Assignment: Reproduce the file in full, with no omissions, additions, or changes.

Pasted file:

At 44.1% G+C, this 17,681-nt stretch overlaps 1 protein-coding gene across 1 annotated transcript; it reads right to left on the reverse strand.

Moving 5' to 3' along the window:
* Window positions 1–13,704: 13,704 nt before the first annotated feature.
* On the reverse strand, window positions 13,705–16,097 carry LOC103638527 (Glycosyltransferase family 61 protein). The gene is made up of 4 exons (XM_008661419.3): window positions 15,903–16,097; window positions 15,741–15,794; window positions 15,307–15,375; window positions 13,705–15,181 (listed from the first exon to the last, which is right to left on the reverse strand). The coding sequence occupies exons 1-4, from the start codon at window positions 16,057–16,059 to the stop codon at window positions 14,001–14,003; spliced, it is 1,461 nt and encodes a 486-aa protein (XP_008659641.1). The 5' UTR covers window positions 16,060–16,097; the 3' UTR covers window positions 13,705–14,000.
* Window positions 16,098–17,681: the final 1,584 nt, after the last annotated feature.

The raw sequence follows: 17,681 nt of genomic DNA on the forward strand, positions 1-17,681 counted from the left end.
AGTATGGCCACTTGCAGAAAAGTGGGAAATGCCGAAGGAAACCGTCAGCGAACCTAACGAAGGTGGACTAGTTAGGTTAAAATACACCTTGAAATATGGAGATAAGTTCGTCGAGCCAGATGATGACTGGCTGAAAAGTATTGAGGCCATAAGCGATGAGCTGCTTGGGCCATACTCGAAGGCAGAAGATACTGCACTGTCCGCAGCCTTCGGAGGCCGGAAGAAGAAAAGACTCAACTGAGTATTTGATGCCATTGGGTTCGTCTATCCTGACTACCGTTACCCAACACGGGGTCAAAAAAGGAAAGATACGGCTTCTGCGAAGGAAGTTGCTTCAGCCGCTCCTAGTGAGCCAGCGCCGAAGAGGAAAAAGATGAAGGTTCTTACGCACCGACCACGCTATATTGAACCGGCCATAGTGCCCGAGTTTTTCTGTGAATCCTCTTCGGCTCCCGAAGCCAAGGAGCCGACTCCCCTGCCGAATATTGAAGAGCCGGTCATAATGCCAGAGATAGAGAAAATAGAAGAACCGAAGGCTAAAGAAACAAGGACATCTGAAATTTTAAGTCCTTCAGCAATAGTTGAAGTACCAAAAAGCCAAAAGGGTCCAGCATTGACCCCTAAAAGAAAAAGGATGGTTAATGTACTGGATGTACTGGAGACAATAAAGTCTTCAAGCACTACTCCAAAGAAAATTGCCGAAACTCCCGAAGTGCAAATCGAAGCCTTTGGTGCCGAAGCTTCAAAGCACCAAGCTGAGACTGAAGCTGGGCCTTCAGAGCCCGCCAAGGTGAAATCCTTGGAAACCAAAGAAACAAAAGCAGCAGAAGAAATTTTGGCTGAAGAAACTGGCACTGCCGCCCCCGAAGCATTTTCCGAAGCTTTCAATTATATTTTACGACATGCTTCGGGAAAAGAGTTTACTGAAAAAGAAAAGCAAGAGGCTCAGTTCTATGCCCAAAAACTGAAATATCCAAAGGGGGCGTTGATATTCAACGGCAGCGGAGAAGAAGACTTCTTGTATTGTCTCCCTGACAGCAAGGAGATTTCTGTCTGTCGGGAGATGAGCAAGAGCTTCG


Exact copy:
At 44.1% G+C, this 17,681-nt stretch overlaps 1 protein-coding gene across 1 annotated transcript; it reads right to left on the reverse strand.

Moving 5' to 3' along the window:
* Window positions 1–13,704: 13,704 nt before the first annotated feature.
* On the reverse strand, window positions 13,705–16,097 carry LOC103638527 (Glycosyltransferase family 61 protein). The gene is made up of 4 exons (XM_008661419.3): window positions 15,903–16,097; window positions 15,741–15,794; window positions 15,307–15,375; window positions 13,705–15,181 (listed from the first exon to the last, which is right to left on the reverse strand). The coding sequence occupies exons 1-4, from the start codon at window positions 16,057–16,059 to the stop codon at window positions 14,001–14,003; spliced, it is 1,461 nt and encodes a 486-aa protein (XP_008659641.1). The 5' UTR covers window positions 16,060–16,097; the 3' UTR covers window positions 13,705–14,000.
* Window positions 16,098–17,681: the final 1,584 nt, after the last annotated feature.

The raw sequence follows: 17,681 nt of genomic DNA on the forward strand, positions 1-17,681 counted from the left end.
AGTATGGCCACTTGCAGAAAAGTGGGAAATGCCGAAGGAAACCGTCAGCGAACCTAACGAAGGTGGACTAGTTAGGTTAAAATACACCTTGAAATATGGAGATAAGTTCGTCGAGCCAGATGATGACTGGCTGAAAAGTATTGAGGCCATAAGCGATGAGCTGCTTGGGCCATACTCGAAGGCAGAAGATACTGCACTGTCCGCAGCCTTCGGAGGCCGGAAGAAGAAAAGACTCAACTGAGTATTTGATGCCATTGGGTTCGTCTATCCTGACTACCGTTACCCAACACGGGGTCAAAAAAGGAAAGATACGGCTTCTGCGAAGGAAGTTGCTTCAGCCGCTCCTAGTGAGCCAGCGCCGAAGAGGAAAAAGATGAAGGTTCTTACGCACCGACCACGCTATATTGAACCGGCCATAGTGCCCGAGTTTTTCTGTGAATCCTCTTCGGCTCCCGAAGCCAAGGAGCCGACTCCCCTGCCGAATATTGAAGAGCCGGTCATAATGCCAGAGATAGAGAAAATAGAAGAACCGAAGGCTAAAGAAACAAGGACATCTGAAATTTTAAGTCCTTCAGCAATAGTTGAAGTACCAAAAAGCCAAAAGGGTCCAGCATTGACCCCTAAAAGAAAAAGGATGGTTAATGTACTGGATGTACTGGAGACAATAAAGTCTTCAAGCACTACTCCAAAGAAAATTGCCGAAACTCCCGAAGTGCAAATCGAAGCCTTTGGTGCCGAAGCTTCAAAGCACCAAGCTGAGACTGAAGCTGGGCCTTCAGAGCCCGCCAAGGTGAAATCCTTGGAAACCAAAGAAACAAAAGCAGCAGAAGAAATTTTGGCTGAAGAAACTGGCACTGCCGCCCCCGAAGCATTTTCCGAAGCTTTCAATTATATTTTACGACATGCTTCGGGAAAAGAGTTTACTGAAAAAGAAAAGCAAGAGGCTCAGTTCTATGCCCAAAAACTGAAATATCCAAAGGGGGCGTTGATATTCAACGGCAGCGGAGAAGAAGACTTCTTGTATTGTCTCCCTGACAGCAAGGAGATTTCTGTCTGTCGGGAGATGAGCAAGAGCTTCG